Located in southeast B.C. in the Rockies, Kimberley is a former mining town turned tourist destination. At 1,120 metres, it is the highest city in Canada.
The city was named in 1896 after the Kimberley mine in South Africa. From 1917 to 2001 it was home to the world’s largest lead-zinc mine, the Sullivan Mine. Kimberley incorporated as a city on March 29, 1944 and amalgamated with the former Village of Marysville in 1968.
Following the routing of Highway 95 away from the city in 1972, Kimberley took a page from Leavenworth, Washington, and transformed itself into a Bavarian-style village. Today, the town is a tourist destination thanks in part to the Bavarian theme and Kimberley Alpine Resort, a ski area.
Notably, the city is home to the largest freestanding cuckoo clock in Canada.
In 2016, the average sold price for single family homes in Kimberley was $302k, and for an apartment was $195k. According to a 2020 story in the Kimberley Bulletin, the Kootenay Association of Realtors reports that demand for single-detached homes was on the increase. The average price in the area, the East and West Kootenay region (Kimberley is in the East) was $401,969, up 15.2 per cent from the previous year.
Kimberley’s population peaked at 7,840 in the 1970s, although the city has seen rapid growth since the 2006 census, counting an 11.6 percent increase in population between 2011 and 2016. High-speed internet and the city’s scenic location enabled growth in tech and tourism following the closure of the Sullivan Mine.
Kimberley offers outstanding hiking and mountain biking trails. With almost 2,000 acres of hiking and mountain biking trails, Tthe Nature Park is one of Canada’s largest municipal parks. The former railway between Kimberley and Cranbrook has been converted into a paved 25 km (15 mi) multi-use trail. The Northstar Rails to Trails is now a part of the TransCanada Trail and very popular with mountain bikers.
Overnighting choices include on-mountain condos and vacation homes to downtown hotels and the Riverside Campground.
There are several major nearby golf courses, including Trickle Creek, Bootleg Gap, Kimberley Golf Club, and the St Eugene Golf Resort and Shadow Mountain Golf Course.
Kimberley Alpine Resort is known as the sunniest resort in the province. An annual ultra marathon takes place at the resort, the Black Spur Ultra. Runners choose between 54 km and 108 km distances.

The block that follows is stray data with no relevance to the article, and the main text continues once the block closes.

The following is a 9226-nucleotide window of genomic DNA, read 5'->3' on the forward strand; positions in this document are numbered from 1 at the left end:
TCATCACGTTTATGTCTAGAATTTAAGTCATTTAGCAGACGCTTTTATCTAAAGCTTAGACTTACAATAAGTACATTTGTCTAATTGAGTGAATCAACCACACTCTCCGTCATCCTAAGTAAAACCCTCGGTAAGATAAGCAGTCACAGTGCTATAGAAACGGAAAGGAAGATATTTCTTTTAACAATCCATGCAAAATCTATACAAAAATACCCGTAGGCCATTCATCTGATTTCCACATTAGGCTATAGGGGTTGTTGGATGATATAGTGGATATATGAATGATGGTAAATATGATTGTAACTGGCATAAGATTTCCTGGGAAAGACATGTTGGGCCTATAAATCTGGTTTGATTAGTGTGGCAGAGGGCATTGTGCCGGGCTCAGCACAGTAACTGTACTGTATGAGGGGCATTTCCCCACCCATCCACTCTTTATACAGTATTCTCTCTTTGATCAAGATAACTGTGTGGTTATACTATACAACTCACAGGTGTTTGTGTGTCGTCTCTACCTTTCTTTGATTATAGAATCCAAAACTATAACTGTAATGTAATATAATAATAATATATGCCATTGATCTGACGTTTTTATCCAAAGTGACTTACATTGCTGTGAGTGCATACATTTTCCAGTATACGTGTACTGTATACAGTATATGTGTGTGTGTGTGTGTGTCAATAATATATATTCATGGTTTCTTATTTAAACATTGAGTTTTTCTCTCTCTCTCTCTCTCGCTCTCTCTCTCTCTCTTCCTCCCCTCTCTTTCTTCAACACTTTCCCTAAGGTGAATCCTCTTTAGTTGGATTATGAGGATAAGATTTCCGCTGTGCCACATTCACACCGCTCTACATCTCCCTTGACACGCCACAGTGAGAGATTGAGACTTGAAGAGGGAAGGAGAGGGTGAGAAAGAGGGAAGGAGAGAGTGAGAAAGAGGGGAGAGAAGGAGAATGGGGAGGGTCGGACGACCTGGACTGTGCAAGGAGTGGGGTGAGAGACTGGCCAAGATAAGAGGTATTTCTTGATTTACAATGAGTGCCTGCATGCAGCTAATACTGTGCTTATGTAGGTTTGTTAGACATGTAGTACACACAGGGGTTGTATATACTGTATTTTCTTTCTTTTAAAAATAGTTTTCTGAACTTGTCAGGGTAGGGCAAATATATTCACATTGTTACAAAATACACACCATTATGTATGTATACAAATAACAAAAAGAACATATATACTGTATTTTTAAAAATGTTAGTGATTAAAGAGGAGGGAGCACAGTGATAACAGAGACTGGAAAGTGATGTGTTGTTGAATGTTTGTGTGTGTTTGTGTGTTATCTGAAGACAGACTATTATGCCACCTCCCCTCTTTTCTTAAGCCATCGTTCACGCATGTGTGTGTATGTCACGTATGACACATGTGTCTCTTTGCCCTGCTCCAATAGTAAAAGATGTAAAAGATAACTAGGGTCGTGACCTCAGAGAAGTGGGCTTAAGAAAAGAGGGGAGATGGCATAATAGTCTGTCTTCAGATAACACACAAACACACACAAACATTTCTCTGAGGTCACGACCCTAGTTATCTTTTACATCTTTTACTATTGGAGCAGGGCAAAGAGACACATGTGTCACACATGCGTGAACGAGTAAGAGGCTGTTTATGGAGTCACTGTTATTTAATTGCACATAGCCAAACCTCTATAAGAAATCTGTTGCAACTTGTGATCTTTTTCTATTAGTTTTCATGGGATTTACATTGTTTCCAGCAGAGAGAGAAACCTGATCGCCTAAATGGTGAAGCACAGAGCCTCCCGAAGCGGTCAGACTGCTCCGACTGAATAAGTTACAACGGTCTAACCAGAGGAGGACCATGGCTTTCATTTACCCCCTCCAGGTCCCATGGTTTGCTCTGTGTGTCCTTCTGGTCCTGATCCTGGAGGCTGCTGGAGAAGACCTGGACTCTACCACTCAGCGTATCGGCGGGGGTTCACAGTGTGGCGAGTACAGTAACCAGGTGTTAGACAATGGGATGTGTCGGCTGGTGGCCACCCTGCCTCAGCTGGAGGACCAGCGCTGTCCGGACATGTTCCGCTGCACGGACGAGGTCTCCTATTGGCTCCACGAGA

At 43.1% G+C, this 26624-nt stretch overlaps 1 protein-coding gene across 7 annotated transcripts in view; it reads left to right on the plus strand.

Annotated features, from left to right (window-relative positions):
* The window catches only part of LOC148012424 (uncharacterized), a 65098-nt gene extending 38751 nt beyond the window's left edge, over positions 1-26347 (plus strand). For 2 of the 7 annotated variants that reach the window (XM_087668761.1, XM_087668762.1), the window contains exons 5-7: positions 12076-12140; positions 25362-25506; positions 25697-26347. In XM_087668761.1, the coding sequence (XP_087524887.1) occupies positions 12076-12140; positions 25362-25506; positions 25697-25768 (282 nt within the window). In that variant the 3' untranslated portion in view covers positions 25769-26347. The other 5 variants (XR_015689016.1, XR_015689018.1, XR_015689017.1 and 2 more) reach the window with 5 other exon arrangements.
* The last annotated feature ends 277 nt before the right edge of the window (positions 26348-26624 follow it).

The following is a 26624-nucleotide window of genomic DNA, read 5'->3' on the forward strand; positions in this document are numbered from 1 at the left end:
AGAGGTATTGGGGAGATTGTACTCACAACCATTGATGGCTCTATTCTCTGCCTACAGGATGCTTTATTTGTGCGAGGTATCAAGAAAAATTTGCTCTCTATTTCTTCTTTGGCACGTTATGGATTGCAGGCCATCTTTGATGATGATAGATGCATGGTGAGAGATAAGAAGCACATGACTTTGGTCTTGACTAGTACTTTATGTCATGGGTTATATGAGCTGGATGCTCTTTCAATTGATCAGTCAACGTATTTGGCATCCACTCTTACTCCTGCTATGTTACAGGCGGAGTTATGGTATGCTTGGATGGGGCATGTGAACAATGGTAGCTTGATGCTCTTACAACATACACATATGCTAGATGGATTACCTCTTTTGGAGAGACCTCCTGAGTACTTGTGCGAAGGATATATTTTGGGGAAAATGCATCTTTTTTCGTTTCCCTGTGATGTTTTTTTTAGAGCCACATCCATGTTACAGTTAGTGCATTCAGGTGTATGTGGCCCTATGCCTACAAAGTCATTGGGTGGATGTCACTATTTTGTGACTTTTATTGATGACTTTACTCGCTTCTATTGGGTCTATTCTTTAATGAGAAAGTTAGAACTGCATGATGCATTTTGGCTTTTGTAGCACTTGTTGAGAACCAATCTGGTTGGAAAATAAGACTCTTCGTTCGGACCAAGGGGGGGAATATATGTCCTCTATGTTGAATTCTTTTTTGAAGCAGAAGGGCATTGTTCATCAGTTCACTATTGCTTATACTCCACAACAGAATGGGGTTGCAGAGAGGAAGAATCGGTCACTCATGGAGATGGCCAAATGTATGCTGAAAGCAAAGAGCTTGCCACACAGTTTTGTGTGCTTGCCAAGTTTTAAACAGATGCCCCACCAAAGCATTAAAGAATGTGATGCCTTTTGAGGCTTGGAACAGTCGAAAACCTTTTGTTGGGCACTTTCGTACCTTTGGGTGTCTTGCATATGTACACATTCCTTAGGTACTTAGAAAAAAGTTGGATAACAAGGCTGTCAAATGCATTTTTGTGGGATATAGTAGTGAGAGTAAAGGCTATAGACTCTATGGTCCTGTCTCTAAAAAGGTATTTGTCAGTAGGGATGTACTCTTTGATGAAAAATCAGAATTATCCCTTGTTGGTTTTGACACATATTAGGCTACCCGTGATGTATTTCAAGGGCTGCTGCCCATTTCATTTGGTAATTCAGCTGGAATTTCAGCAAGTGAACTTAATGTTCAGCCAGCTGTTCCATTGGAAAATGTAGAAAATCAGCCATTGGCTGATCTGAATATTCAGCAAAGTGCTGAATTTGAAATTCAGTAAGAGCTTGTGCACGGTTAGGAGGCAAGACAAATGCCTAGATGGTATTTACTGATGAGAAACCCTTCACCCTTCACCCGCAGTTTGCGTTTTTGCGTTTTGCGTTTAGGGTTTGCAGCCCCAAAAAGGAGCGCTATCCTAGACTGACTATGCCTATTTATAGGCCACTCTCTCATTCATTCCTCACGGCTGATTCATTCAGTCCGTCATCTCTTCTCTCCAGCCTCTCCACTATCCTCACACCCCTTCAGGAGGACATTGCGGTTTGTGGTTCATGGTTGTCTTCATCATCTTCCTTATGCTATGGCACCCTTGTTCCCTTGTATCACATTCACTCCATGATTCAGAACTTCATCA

The Kimberley Dynamiters Junior B Ice Hockey team play in the Kootenay International Junior Hockey League (KIJHL). The Dynamiters have produced pro hockey players such as Jason Wiemer, who last played with the New Jersey Devils of the National Hockey League (NHL).
There are also several hot springs nearby.
Kimberley Summer Theatre produces a yearly musical. Productions are housed at the 125-seat Centre 64.
An underground railway that takes visitors into the Sullivan Mine. Kimberley's Underground Mining Railway features a 750-foot-long (230 m) underground mining interpretive centre complete with operational 3 ft (914 mm) narrow-gauge railway equipment.
Canada’s largest free-standing Cuckoo Clock is set in the Platzl. A forest-trimmed path leads from the Platzl to Cominco Gardens, which features pathways, seating area and acres of gardens filled with thousands of colourful blossoms and giant larch trees.
Downtown dining options include Japanese and German restaurants, a wood-fired pizzeria, and craft beer pubs. Every Thursday evening during the summer, a farmers market offers fresh food from area farms and food producers, as well as crafts and creations from local artisans.
The Bavaria theme is most prevalent in the downtown shopping area. A collection of Bavarian- style buildings, cafes and shops surround the pedestrian mall known as the Platzl, the downtown centre’s focal point.